Bending the Third Rail
Because We Should, We Can, We Do
Wednesday, March 14, 2007
The Gauntlet Updated
Ok Dems. Here's an opportunity to show if you're serious about oversight or just blathering:
Democrats once again said they want to hear from Karl Rove and Harriet Miers, the former White House counsel, about the role each of them played in the firings. White House Counselor Dan Bartlett said it is "highly unlikely" that the two would be allowed to testify.
Be allowed? I didn't think they had a choice if subpoenaed. Unless of course they claim executive priviledge. That would be a shock now wouldn't it?

Let the constitutional confrontation begin. Congress pursuing this without regard to rocking the boat would be a small measure of their seriousness to actually hold someone accountable. Having Rover under oath and watching him spin like crazy would be worth the price of admission.

Update: Gee, you think this might be why the White House wants to protect Rover?
The Seattle Times reports tonight that a chairman of the Washington state Republican Party with ties to Karl Rove pressured U.S. Attorney John McKay to launch a criminal probe during the hotly contested 2004 governor’s race, which had been certified in favor of the Democratic candidate. The ex-chairman, Chris Vance, “said that he was in contact with the White House’s political office at the time.”
As has been said, this whole thing has the stink of Karl Rove. Rove was trying to use the U.S. Federal Attorney's to do investigations of voter fraud supposidely perpetrated by Democrats, but really planted by Republican operatives, prior to the 2004 election. When some of the U.S. attorney's wouldn't play ball, they were axed.

Classic Rove.

Update II: I was curious about this too:
New York Times opinion columnist Paul Krugman writes: "The bigger scandal, however, almost surely involves prosecutors still in office. The Gonzales Eight were fired because they would not go along with the Bush administration's politicization of justice. But statistical evidence suggests that many other prosecutors decided to protect their jobs or further their careers by doing what the administration wanted them to do: harass Democrats while turning a blind eye to Republican malfeasance.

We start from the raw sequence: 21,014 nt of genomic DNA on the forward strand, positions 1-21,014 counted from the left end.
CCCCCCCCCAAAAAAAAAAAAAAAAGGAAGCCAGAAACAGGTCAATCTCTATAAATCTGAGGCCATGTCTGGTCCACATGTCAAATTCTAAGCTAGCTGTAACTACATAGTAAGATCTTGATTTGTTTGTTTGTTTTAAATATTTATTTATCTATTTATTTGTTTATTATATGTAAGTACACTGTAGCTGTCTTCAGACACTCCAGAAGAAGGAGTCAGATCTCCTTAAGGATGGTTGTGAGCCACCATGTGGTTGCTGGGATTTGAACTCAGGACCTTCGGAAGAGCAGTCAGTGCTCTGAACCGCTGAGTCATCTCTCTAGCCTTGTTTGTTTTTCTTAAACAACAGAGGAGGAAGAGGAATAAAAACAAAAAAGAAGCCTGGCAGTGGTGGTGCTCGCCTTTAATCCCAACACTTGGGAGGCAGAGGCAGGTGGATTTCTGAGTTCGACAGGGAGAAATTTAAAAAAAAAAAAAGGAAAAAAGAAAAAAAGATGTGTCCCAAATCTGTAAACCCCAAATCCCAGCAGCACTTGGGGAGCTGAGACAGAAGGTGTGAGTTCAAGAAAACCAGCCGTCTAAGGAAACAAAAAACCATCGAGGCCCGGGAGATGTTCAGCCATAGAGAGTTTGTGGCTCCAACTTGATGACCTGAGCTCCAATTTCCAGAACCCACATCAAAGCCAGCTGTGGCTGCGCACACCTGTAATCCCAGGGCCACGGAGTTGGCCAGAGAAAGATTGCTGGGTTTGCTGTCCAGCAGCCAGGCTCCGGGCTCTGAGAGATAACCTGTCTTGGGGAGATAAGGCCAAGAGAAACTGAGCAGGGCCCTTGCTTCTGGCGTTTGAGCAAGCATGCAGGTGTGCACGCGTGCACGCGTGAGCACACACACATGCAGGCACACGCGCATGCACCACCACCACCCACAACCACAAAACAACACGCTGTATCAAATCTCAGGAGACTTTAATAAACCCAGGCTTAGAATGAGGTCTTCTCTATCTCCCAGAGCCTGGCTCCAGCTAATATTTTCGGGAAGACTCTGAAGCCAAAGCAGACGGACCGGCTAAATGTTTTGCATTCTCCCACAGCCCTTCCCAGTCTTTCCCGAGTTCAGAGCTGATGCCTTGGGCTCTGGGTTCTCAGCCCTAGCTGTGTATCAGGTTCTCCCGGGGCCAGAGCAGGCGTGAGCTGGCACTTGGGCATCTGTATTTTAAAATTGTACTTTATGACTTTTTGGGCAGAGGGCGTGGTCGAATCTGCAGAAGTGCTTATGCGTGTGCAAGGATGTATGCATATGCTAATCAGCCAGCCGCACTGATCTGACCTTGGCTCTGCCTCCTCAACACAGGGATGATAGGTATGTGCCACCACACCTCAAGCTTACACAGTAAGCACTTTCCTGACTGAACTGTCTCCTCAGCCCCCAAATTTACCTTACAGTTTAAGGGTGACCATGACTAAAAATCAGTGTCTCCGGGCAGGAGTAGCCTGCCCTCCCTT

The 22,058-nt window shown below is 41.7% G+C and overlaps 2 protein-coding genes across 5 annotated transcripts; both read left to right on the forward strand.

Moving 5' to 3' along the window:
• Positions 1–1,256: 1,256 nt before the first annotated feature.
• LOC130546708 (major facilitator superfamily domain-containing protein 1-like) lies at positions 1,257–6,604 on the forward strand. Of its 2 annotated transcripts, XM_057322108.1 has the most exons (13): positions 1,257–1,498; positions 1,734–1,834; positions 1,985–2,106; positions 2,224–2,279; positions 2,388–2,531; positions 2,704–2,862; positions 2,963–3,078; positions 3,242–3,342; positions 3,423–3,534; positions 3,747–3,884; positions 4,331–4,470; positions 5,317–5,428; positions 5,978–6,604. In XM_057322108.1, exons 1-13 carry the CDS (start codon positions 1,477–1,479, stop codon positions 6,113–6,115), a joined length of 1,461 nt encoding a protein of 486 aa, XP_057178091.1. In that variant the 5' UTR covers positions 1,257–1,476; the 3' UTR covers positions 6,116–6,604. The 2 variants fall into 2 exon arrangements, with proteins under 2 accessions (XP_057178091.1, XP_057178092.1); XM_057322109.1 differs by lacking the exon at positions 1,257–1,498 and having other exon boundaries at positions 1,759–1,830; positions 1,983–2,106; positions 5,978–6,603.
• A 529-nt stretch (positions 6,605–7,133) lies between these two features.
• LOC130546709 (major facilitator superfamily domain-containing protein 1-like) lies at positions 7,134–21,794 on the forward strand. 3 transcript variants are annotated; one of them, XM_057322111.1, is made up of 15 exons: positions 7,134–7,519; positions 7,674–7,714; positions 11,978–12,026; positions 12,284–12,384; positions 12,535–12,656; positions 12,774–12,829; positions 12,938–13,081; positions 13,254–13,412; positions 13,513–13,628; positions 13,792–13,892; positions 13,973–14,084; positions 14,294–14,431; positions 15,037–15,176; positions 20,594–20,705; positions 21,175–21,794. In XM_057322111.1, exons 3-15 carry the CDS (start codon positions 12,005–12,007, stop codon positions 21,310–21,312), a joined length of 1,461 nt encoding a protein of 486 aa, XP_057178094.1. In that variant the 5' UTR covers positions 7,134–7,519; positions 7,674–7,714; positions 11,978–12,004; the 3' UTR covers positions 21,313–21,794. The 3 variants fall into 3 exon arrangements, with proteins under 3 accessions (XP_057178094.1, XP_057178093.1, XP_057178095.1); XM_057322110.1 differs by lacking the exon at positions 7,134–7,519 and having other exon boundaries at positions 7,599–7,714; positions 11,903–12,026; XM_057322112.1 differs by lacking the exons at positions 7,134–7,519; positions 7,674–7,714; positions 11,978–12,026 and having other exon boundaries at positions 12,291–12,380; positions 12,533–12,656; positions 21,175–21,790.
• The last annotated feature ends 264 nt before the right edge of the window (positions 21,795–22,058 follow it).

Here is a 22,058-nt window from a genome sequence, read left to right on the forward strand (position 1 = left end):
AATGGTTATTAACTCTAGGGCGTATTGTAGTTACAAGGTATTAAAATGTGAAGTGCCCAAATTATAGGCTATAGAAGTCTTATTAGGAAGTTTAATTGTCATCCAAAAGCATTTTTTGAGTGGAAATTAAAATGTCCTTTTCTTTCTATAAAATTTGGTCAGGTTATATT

" Donald Shields and John Cragan, two professors of communication, have compiled a database of investigations and/or indictments of candidates and elected officials by U.S. attorneys since the Bush administration came to power. Of the 375 cases they identified, 10 involved independents, 67 involved Republicans and 298 involved Democrats. The main source of this partisan tilt was a huge disparity in investigations of local politicians, in which Democrats were seven times as likely as Republicans to face Justice Department scrutiny.

"How can this have been happening without a national uproar? The authors explain: 'We believe that this tremendous disparity is politically motivated and it occurs because the local (non-statewide and non-congressional) investigations occur under the radar of a diligent national press. Each instance is treated by a local beat reporter as an isolated case that is only of local interest.'"
We're all familiar with the Republican targets, they've made national headlines. What about the Democrats?

Update: Pat Leahy today:
“Frankly, I don’t care whether [White House Counsel Fred Fielding] says he’s going to allow people or not. We’ll subpoena the people we want,” Leahy said. “If they want to defy the subpoena, then you get into a stonewall situation I suspect they don’t want to have.” Asked whether he’ll subpoena Rove, Leahy answered, “Yes. He can appear voluntarily if he wants. If he doesn’t, I will subpoena him.”
But Pat, I want to know what you're going to do if they do stonewall? The administration has a nasty habit of not giving a shit what the public thinks about it's activities ... like stonewalling.